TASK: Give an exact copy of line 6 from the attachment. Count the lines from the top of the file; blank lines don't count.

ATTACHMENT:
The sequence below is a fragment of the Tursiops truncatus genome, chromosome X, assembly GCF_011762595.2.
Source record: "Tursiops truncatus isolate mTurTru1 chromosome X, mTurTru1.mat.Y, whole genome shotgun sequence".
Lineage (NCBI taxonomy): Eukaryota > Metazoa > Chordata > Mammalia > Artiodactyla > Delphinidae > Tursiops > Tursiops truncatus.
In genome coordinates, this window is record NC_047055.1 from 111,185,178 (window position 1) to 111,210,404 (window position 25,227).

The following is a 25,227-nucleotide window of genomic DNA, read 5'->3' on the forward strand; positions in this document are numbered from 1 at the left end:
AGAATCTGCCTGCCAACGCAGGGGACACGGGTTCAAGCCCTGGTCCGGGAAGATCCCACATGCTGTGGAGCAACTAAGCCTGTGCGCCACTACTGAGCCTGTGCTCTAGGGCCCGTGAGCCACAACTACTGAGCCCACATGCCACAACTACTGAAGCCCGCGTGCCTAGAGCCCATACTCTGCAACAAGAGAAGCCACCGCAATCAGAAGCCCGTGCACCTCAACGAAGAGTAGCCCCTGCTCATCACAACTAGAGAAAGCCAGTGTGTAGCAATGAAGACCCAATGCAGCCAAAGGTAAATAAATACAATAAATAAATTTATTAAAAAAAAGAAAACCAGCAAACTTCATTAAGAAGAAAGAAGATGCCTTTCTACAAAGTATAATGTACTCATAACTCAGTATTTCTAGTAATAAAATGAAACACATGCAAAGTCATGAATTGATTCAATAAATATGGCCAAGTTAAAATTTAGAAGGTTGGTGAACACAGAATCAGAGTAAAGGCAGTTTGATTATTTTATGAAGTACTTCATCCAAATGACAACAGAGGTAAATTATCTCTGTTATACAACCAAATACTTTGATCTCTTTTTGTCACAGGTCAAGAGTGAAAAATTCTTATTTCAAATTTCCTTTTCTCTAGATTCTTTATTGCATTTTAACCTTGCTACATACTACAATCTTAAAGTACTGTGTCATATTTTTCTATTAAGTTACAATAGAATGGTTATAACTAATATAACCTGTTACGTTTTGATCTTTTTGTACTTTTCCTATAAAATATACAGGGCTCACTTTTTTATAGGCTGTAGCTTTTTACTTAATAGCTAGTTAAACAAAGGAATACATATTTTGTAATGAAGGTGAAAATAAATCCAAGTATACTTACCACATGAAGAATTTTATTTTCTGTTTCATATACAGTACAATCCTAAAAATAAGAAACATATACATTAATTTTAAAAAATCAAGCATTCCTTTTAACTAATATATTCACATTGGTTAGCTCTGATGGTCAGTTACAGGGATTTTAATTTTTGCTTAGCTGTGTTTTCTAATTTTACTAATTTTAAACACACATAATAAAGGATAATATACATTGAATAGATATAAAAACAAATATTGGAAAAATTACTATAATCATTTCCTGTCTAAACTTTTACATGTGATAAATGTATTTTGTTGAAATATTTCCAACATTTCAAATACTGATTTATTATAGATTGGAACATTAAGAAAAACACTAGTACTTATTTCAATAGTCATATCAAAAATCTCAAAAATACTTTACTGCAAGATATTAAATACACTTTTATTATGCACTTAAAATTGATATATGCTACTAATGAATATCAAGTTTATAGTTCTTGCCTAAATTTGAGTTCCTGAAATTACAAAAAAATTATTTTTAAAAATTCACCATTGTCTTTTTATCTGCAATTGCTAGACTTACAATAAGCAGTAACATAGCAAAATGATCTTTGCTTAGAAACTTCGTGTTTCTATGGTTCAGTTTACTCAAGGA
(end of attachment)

AGAATCTGCCTGCCAACGCAGGGGACACGGGTTCAAGCCCTGGTCCGGGAAGATCCCACATGCTGTGGAGCAACTAAGCCTGTGCGCCACTACTGAGCCTGTGCTCTAGGGCCCGTGAGCCACAACTACTGAGCCCACATGCCACAACTACTGAAGCCCGCGTGCCTAGAGCCCATACTCTGCAACAAGAGAAGCCACCGCAATCAGAAGCCCGTGCACCTCAACGAAGAGTAGCCCCTGCTCATCACAACTAGAGAAAGCCAGTGTGTAGCAATGAAGACCCAATGCAGCCAAAGGTAAATAAATACAATAAATAAATTTATTAAAAAAAAGAAAACCAGCAAACTTCATTAAGAAGAAAGAAGATGCCTTTCTACAAAGTATAATGTACTCATAACTCAGTATTTCTAGTAATAAAATGAAACACATGCAAAGTCATGAATTGATTCAATAAATATGGCCAAGTTAAAATTTAGAAGGTTGGTGAACACAGAATCAGAGTAAAGGCAGTTTGATTATTTTATGAAGTACTTCATCCAAATGACAACAGAGGTAAATTATCTCTGTTATACAACCAAATACTTTGATCTCTTTTTGTCACAGGTCAAGAGTGAAAAATTCTTATTTCAAATTTCCTTTTCTCTAGATTCTTTATTGCATTTTAACCTTGCTACATACTACAATCTTAAAGTACTGTGTCATATTTTTCTATTAAGTTACAATAGAATGGTTATAACTAATATAACCTGTTACGTTTTGATCTTTTTGTACTTTTCCTATAAAATATACAGGGCTCACTTTTTTATAGGCTGTAGCTTTTTACTTAATAGCTAGTTAAACAAAGGAATACATATTTTGTAATGAAGGTGAAAATAAATCCAAGTATACTTACCACATGAAGAATTTTATTTTCTGTTTCATATACAGTACAATCCTAAAAATAAGAAACATATACATTAATTTTAAAAAATCAAGCATTCCTTTTAACTAATATATTCACATTGGTTAGCTCTGATGGTCAGTTACAGGGATTTTAATTTTTGCTTAGCTGTGTTTTCTAATTTTACTAATTTTAAACACACATAATAAAGGATAATATACATTGAATAGATATAAAAACAAATATTGGAAAAATTACTATAATCATTTCCTGTCTAAACTTTTACATGTGATAAATGTATTTTGTTGAAATATTTCCAACATTTCAAATACTGATTTATTATAGATTGGAACATTAAGAAAAACACTAGTACTTATTTCAATAGTCATATCAAAAATCTCAAAAATACTTTACTGCAAGATATTAAATACACTTTTATTATGCACTTAAAATTGATATATGCTACTAATGAATATCAAGTTTATAGTTCTTGCCTAAATTTGAGTTCCTGAAATTACAAAAAAATTATTTTTAAAAATTCACCATTGTCTTTTTATCTGCAATTGCTAGACTTACAATAAGCAGTAACATAGCAAAATGATCTTTGCTTAGAAACTTCGTGTTTCTATGGTTCAGTTTACTCAAGGA